Principle 29 asserts that: “Competent authorities have the duty and responsibility to assist returned and/or resettled internally displaced persons to recover, to the extent possible, their property and possessions which they left behind or were dispossessed of upon their displacement. When recovery of such property and possessions is not possible, competent authorities shall provide or assist these persons in obtaining appropriate compensation or another form of just reparation.”
Making a reality of this aspiration in Afghanistan is complicated by complex patterns of displacement. In addition to 130,000 IDPs in ‘protracted’ displacement in the south and southwest, unknown numbers have been displaced in recent years due to conflict, human rights violations, floods and droughts. The five million refugees who have returned from Pakistan and Iran face a heightened risk of internal displacement, as they often lack the resources and power necessary to reclaim property, or simply have nothing to claim and nowhere to go.
Competition for land is intense in a country with a high birth rate where only 12% of land is arable. Decades of conflict and displacement have produced murky, overlapping claims as successive governments adopted different land policies, often with the goal of rewarding their supporters. Powerful elites have capitalised on the chaos to claim vast swathes of land. Afghanistan’s land registration system is largely dysfunctional. Many people lack documentation to back up their claims, while in other cases multiple people hold documents attesting to their ownership of the same piece of land. The courts cannot be relied upon to resolve disputes fairly because of lack of resources and training, and widespread corruption. When authorities do issue fair decisions, these are often not enforced, as law enforcement is extremely limited and impunity widespread. Claimants often resort to violence in order to settle disputes, perpetuating the cycle of displacement and grievance.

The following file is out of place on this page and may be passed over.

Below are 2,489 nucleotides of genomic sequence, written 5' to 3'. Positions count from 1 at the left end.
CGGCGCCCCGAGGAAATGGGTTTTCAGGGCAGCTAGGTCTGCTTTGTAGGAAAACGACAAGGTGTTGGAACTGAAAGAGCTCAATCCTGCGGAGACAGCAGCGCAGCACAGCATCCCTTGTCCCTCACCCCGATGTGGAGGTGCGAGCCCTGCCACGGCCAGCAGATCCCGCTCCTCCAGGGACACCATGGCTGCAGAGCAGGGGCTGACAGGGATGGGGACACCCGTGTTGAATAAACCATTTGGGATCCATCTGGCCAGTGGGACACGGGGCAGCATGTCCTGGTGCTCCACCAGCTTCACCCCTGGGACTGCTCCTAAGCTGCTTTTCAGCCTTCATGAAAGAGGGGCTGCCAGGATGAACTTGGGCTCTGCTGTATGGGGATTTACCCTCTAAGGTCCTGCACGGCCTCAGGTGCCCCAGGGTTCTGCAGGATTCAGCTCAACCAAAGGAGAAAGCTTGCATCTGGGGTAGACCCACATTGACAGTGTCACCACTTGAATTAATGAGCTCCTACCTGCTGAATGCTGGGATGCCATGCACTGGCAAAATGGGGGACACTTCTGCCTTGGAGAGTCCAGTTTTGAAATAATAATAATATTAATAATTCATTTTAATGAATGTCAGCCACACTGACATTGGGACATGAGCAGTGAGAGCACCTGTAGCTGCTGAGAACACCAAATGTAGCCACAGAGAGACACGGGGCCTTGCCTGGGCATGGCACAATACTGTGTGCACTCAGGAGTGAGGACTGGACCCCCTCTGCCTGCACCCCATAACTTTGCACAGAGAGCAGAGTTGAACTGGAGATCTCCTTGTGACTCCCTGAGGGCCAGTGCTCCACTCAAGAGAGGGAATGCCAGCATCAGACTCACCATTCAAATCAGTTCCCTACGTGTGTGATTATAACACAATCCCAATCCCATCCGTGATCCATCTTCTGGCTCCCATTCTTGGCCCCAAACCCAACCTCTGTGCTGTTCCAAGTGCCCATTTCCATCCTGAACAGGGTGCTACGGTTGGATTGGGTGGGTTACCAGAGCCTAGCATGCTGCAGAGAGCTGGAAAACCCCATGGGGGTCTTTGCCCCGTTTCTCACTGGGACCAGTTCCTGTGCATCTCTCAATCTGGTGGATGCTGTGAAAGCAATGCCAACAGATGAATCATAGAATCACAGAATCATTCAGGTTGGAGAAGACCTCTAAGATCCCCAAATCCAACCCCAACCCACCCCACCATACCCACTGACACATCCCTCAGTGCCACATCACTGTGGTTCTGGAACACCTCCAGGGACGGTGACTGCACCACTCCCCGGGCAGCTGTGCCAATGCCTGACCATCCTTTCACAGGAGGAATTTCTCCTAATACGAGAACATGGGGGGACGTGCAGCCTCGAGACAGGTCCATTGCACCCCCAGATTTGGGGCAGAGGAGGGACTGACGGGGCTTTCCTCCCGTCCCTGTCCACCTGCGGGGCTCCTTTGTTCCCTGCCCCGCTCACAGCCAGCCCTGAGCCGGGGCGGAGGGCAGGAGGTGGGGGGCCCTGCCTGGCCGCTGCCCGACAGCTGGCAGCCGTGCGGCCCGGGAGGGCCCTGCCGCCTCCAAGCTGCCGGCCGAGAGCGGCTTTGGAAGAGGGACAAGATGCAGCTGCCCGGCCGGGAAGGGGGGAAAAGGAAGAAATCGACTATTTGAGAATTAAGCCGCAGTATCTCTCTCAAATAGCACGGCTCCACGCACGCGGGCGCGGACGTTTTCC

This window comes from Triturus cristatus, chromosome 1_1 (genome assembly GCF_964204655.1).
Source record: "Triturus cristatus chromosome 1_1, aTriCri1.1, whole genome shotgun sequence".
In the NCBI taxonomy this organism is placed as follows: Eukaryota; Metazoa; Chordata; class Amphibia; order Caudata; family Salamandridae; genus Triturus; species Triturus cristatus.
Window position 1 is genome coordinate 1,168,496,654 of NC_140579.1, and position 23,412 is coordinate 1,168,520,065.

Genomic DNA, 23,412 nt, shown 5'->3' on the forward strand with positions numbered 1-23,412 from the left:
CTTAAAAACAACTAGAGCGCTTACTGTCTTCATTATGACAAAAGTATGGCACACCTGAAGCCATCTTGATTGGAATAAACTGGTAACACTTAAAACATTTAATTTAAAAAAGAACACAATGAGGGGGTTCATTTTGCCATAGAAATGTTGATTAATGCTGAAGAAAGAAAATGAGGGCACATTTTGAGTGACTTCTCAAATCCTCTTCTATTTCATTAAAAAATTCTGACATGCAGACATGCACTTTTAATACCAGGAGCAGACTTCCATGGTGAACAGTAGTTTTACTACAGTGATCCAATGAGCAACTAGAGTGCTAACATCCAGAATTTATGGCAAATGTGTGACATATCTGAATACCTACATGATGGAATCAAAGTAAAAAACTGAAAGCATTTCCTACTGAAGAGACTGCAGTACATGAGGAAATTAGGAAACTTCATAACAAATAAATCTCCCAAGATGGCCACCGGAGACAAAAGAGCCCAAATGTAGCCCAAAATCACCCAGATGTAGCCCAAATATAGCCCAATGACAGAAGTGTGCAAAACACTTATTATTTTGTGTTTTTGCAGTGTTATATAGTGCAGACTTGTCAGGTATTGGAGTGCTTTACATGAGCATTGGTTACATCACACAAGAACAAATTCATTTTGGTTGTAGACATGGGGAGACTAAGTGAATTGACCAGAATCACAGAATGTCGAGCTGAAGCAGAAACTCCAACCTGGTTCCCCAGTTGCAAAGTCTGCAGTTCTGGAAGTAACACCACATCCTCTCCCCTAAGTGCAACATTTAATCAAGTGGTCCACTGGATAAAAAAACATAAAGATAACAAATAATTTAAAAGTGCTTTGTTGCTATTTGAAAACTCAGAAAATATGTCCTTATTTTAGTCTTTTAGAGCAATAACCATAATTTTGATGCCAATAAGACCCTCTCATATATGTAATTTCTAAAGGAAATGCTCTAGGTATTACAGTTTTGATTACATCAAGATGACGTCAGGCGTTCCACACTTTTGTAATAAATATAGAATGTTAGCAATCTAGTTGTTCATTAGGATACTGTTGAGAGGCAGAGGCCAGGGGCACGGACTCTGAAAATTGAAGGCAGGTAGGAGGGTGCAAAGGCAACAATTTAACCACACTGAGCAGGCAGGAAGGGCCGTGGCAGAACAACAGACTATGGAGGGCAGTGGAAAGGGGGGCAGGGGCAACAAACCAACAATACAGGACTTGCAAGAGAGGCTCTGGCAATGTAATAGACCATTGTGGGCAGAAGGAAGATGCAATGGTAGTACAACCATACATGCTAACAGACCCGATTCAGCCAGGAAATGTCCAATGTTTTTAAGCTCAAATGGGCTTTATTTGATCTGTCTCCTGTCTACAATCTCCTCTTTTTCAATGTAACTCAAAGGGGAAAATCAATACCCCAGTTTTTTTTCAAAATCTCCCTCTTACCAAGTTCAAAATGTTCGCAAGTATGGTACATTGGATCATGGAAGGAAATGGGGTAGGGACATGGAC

Principle 29 is reflected in the 2001 Decree on Dignified Return, which states that all moveable and immovable property shall be restored to its rightful owner. Similarly, the Afghan National Development Strategy “supports the right of all Afghans to return to their homes, [and] repossess property”. Despite these declarations, there are a massive number of unresolved land claims jeopardising the search for durable returns and sustainable peace. The international community’s ‘light footprint’ approach in Afghanistan means that, in contrast with restitution processes in countries such as Bosnia, there has been little support to build local capacity. A Special Property Disputes Resolution Court was set up but soon collapsed due to lack of support, inadequate enforcement capacity, inaccessibility and corruption.
In the absence of formal efforts to uphold displaced persons’ rights, IDPs and returnees largely rely on traditional decision-making and adjudication mechanisms such as shura and jirga to resolve their claims. In theory their decisions are based on sharia law but men who participate in them also follow customary laws which may be more conservative, particularly regarding women’s rights. Troubling as this is, working with the shura and jirga is essential to implementing Guiding Principle 29 in Afghanistan, even to a limited extent, as these bodies enjoy local legitimacy, issue prompt decisions and are less corrupt and more accessible than formal courts.
While greater stability is a pre-requisite for addressing land disputes in the south, it is essential to redouble efforts to tackle the land problem, for land disputes continue to trigger further conflict and displacement. Progress in upholding Guiding Principle 29 is key to preventing further internal displacement. The failure of the Special Court underlines the importance of abandoning one-size-fits-all approaches to redressing displaced persons’ land claims, but instead crafting practical strategies that respond to local challenges. Until the Afghan government is stronger, creating new institutions will not be the answer. More effort is needed to explore how customary justice mechanisms might uphold displaced persons’ remedial rights, as recognised in Principle 29, without fatally compromising other rights, such as the equal treatment of women, that are recognised elsewhere in the Guiding Principles.
Megan Bradley (email@example.com) is a doctoral candidate in international relations at St Antony’s College, University of Oxford.
 Innovative Norwegian Refugee Council legal aid programmes have helped scores of IDPs to use shura and jirga to recover their property. See http://www.nrc.no/.